Flipped Classroom

I’ve been meaning to write about this for some time now, but never actually sat down and type in my thoughts about this “hot” item (you can find the complete infograph here). I found the theory very appealing. It got me thinking about the way we teach today and the image above, actually says it well. Instead of lecturing your way from one class to the next, the flipped classroom lets you interact with your students. They have to engage with each other and take on a more active roll in their everyday class attitude. In order for them to do this, they actually have to read, watch, listen to content the evening before, so they’ll be ready to work with the lesson materials. So instead of explaining something and then letting the students work on an assignment, they “learn” the necessary information in advance and engage with others in order to “master” the content. Magnificent. Finally a theory that stops preaching the teacher-centered role in the classroom. The student-centered aspect of the flipped classroom is just great! Students work with the information, students figure out what to do with an exercise, the talk about it with each other!

One person who has been pioneering this, is Salman Khan. The Khan Academy is truly a great project, I hope they can really bring change to the classroom in the near future… In the little video <click!> (CBS News) the man and the project are explained. Make sure to watch the practical example at 6:00, when CBS News visits a pilot school in Los Altos. Here you can see students working and the teacher helping them when needed. She is non-intrusive, lets the students work and intervenes when problems occur. Khan Academy enables the teacher to, in one look, have an idea of which students are “on track” and which aren’t. This “repositioning” of the teacher is not a simple task, I think. However, it is a necessary one.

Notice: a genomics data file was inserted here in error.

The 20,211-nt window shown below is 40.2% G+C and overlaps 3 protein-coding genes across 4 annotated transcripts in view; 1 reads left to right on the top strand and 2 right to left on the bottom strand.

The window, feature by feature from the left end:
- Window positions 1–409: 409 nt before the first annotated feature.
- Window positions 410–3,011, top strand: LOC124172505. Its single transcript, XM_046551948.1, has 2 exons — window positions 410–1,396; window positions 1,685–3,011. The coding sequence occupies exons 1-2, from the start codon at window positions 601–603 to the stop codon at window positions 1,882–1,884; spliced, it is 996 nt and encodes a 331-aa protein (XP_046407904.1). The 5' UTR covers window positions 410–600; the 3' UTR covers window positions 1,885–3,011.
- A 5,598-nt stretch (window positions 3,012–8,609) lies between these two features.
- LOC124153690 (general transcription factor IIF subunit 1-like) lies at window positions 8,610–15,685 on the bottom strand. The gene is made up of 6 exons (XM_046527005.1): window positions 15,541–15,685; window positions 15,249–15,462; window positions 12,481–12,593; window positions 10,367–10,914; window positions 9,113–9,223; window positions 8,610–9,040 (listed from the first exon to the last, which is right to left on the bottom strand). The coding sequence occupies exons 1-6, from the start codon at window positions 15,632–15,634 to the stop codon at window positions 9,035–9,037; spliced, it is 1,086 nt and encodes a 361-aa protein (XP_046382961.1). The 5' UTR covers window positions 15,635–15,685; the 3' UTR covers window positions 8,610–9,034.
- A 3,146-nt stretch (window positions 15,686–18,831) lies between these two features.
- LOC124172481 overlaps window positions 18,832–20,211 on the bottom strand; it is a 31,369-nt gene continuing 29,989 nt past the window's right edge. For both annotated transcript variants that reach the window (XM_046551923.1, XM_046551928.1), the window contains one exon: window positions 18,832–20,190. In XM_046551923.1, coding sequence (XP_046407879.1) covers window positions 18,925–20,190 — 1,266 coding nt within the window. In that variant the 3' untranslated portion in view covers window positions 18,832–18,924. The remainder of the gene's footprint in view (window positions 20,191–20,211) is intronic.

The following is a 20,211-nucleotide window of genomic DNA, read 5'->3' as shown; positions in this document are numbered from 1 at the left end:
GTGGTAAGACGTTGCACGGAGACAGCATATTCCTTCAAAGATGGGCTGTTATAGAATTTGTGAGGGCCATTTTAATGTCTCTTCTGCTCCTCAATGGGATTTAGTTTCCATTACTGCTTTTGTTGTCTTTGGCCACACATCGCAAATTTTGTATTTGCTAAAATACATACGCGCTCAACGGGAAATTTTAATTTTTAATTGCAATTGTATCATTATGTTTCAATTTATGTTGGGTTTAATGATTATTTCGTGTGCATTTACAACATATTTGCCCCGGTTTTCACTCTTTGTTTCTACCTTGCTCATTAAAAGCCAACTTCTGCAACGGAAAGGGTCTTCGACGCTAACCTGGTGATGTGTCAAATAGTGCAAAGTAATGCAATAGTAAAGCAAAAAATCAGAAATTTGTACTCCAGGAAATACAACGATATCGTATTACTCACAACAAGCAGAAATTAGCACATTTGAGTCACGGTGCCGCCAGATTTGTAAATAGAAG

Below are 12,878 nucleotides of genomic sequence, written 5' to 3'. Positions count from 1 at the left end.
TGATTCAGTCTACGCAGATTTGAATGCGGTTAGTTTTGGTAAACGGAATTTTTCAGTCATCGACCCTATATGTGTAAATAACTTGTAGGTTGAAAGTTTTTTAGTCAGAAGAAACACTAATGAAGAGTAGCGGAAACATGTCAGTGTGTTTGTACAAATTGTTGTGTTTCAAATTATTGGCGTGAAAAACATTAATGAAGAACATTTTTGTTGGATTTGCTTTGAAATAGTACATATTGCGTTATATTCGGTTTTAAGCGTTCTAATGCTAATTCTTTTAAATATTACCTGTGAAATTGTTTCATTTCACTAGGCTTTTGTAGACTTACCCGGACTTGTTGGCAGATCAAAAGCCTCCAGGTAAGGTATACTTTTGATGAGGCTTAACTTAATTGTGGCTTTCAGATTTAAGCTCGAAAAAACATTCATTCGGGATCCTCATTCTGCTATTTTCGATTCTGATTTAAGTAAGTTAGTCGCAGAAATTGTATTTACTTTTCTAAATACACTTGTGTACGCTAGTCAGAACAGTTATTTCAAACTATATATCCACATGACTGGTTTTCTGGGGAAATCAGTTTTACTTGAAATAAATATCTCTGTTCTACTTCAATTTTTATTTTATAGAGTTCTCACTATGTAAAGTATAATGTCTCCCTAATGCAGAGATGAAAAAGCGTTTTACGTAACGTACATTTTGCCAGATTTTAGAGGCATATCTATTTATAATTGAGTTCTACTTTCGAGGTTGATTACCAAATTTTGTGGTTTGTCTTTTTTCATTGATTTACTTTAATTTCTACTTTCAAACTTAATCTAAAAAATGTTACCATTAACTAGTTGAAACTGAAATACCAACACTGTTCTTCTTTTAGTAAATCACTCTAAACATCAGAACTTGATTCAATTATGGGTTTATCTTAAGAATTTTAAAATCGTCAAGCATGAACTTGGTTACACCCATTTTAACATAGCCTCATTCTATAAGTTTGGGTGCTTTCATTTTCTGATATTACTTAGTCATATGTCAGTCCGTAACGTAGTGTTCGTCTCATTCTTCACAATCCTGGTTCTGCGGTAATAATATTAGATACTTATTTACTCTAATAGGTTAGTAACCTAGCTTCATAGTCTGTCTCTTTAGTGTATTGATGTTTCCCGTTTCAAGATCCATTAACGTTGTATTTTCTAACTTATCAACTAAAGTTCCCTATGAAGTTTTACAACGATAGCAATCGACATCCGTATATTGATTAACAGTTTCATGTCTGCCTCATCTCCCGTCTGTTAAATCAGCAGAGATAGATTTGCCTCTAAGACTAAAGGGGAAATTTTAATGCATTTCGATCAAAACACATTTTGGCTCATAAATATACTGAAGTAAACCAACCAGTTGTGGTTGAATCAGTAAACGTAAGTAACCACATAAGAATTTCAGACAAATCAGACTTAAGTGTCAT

This form of networked learning is consistent with the theory of connectivism, I think. Students working with each other, being able to look things up on the internet, sharing information,… it’s in this way true learning occurs. A deeper understanding of whatever they are studying. Isn’t this what we want as teachers? Our students being able to figure things out on their own and being able to learn independently? Something to consider…


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